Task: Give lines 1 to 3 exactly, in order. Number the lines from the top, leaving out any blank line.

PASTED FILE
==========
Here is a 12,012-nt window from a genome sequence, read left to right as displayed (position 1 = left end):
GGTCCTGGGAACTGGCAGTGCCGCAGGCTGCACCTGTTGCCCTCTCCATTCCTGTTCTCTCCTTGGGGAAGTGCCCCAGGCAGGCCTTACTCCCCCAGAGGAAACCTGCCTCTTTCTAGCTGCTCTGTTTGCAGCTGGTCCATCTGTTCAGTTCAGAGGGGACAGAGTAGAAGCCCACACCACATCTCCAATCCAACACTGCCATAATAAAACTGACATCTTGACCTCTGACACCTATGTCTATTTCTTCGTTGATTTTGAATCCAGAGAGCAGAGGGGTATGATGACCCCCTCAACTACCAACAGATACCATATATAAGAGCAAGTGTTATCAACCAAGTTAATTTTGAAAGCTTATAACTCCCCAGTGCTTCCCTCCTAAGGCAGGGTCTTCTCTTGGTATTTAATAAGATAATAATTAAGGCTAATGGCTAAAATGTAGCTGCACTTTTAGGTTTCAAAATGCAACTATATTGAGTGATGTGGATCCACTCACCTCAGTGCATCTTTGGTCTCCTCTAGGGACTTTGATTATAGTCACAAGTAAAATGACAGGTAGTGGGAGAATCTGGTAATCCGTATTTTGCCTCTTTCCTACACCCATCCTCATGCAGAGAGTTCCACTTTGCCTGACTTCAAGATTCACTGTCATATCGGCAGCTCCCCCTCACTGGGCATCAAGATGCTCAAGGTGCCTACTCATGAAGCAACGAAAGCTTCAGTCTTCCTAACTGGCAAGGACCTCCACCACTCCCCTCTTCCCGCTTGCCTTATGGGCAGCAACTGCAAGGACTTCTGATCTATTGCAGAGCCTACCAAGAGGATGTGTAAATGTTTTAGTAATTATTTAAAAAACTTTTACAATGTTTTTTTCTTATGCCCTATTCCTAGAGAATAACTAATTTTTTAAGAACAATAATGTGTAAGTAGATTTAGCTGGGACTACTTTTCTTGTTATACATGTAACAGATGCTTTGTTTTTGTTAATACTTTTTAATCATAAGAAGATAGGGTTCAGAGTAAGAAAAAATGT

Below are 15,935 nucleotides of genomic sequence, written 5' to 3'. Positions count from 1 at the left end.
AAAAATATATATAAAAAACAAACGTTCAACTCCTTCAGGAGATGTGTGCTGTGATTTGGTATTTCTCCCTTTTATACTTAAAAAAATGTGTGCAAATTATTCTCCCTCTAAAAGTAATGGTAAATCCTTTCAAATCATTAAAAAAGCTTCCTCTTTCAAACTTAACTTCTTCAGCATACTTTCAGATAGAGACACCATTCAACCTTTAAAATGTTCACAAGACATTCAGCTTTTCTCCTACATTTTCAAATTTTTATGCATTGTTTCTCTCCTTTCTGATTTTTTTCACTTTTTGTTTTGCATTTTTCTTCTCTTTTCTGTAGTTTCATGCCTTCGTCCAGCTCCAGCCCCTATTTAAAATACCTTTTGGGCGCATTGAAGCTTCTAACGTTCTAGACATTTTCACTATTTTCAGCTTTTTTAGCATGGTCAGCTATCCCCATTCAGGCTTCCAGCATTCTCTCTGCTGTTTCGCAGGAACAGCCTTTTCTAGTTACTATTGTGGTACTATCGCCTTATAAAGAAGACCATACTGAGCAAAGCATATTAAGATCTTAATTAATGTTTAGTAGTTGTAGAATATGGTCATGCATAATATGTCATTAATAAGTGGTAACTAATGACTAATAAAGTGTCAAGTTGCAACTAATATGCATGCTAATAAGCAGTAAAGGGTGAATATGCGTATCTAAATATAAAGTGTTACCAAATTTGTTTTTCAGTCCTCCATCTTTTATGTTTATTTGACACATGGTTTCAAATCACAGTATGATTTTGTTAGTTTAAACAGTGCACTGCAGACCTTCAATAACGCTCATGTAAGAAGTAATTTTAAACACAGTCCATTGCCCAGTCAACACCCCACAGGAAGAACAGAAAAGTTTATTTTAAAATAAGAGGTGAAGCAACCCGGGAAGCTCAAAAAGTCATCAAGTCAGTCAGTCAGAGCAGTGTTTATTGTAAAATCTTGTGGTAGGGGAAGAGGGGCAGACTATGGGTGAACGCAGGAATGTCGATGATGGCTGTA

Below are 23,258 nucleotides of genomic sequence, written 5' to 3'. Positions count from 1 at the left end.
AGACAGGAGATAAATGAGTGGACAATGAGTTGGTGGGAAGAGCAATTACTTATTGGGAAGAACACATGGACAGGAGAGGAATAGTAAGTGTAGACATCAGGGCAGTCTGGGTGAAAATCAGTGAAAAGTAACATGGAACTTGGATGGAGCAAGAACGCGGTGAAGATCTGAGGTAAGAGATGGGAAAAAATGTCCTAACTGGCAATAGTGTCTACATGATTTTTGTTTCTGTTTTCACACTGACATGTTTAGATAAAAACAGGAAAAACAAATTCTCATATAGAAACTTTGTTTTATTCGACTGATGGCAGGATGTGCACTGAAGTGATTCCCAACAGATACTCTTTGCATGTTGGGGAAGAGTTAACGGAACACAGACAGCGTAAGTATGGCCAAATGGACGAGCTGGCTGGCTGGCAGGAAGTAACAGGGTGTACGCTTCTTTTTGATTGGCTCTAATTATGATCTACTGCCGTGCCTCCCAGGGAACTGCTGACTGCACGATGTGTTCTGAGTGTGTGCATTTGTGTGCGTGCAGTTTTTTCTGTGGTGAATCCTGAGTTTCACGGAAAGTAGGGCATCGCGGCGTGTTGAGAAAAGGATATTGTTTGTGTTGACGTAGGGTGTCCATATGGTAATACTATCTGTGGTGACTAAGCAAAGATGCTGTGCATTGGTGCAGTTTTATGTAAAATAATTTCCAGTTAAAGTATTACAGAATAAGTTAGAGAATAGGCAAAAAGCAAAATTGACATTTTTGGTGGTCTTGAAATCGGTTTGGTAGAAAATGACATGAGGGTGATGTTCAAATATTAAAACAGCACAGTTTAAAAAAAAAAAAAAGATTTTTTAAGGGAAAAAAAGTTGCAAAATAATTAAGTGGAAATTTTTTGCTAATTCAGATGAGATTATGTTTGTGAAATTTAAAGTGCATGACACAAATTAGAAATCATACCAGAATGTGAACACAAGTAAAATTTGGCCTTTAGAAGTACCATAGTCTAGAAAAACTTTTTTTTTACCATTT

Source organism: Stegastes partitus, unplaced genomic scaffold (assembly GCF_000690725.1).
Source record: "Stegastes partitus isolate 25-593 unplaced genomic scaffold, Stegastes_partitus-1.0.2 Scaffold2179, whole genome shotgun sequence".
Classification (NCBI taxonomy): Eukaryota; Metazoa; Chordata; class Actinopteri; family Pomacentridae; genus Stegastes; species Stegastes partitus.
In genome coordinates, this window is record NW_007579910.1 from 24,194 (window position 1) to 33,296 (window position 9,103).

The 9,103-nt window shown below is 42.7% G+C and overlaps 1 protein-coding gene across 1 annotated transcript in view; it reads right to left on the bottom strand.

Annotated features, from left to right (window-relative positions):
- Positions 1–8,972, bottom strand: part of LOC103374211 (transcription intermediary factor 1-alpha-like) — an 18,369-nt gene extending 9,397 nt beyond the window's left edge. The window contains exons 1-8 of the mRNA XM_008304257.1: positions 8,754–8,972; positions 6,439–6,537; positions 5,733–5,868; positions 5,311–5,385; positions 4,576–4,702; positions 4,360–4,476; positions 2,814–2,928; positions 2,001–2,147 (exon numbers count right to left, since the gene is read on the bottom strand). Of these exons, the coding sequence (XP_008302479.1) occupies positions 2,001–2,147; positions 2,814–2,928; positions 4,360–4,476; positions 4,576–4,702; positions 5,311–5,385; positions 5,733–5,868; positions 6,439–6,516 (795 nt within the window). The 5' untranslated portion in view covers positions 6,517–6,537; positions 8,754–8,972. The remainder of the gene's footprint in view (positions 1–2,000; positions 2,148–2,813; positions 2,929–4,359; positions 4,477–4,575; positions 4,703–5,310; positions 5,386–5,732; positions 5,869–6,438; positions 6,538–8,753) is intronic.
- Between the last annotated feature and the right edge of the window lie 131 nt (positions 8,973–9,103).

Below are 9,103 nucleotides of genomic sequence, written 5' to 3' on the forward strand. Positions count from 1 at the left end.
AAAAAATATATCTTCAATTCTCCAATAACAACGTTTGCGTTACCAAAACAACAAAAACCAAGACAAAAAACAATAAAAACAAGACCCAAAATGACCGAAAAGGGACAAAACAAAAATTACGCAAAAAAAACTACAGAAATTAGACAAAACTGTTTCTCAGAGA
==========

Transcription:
Here is a 12,012-nt window from a genome sequence, read left to right as displayed (position 1 = left end):
GGTCCTGGGAACTGGCAGTGCCGCAGGCTGCACCTGTTGCCCTCTCCATTCCTGTTCTCTCCTTGGGGAAGTGCCCCAGGCAGGCCTTACTCCCCCAGAGGAAACCTGCCTCTTTCTAGCTGCTCTGTTTGCAGCTGGTCCATCTGTTCAGTTCAGAGGGGACAGAGTAGAAGCCCACACCACATCTCCAATCCAACACTGCCATAATAAAACTGACATCTTGACCTCTGACACCTATGTCTATTTCTTCGTTGATTTTGAATCCAGAGAGCAGAGGGGTATGATGACCCCCTCAACTACCAACAGATACCATATATAAGAGCAAGTGTTATCAACCAAGTTAATTTTGAAAGCTTATAACTCCCCAGTGCTTCCCTCCTAAGGCAGGGTCTTCTCTTGGTATTTAATAAGATAATAATTAAGGCTAATGGCTAAAATGTAGCTGCACTTTTAGGTTTCAAAATGCAACTATATTGAGTGATGTGGATCCACTCACCTCAGTGCATCTTTGGTCTCCTCTAGGGACTTTGATTATAGTCACAAGTAAAATGACAGGTAGTGGGAGAATCTGGTAATCCGTATTTTGCCTCTTTCCTACACCCATCCTCATGCAGAGAGTTCCACTTTGCCTGACTTCAAGATTCACTGTCATATCGGCAGCTCCCCCTCACTGGGCATCAAGATGCTCAAGGTGCCTACTCATGAAGCAACGAAAGCTTCAGTCTTCCTAACTGGCAAGGACCTCCACCACTCCCCTCTTCCCGCTTGCCTTATGGGCAGCAACTGCAAGGACTTCTGATCTATTGCAGAGCCTACCAAGAGGATGTGTAAATGTTTTAGTAATTATTTAAAAAACTTTTACAATGTTTTTTTCTTATGCCCTATTCCTAGAGAATAACTAATTTTTTAAGAACAATAATGTGTAAGTAGATTTAGCTGGGACTACTTTTCTTGTTATACATGTAACAGATGCTTTGTTTTTGTTAATACTTTTTAATCATAAGAAGATAGGGTTCAGAGTAAGAAAAAATGT

Below are 15,935 nucleotides of genomic sequence, written 5' to 3'. Positions count from 1 at the left end.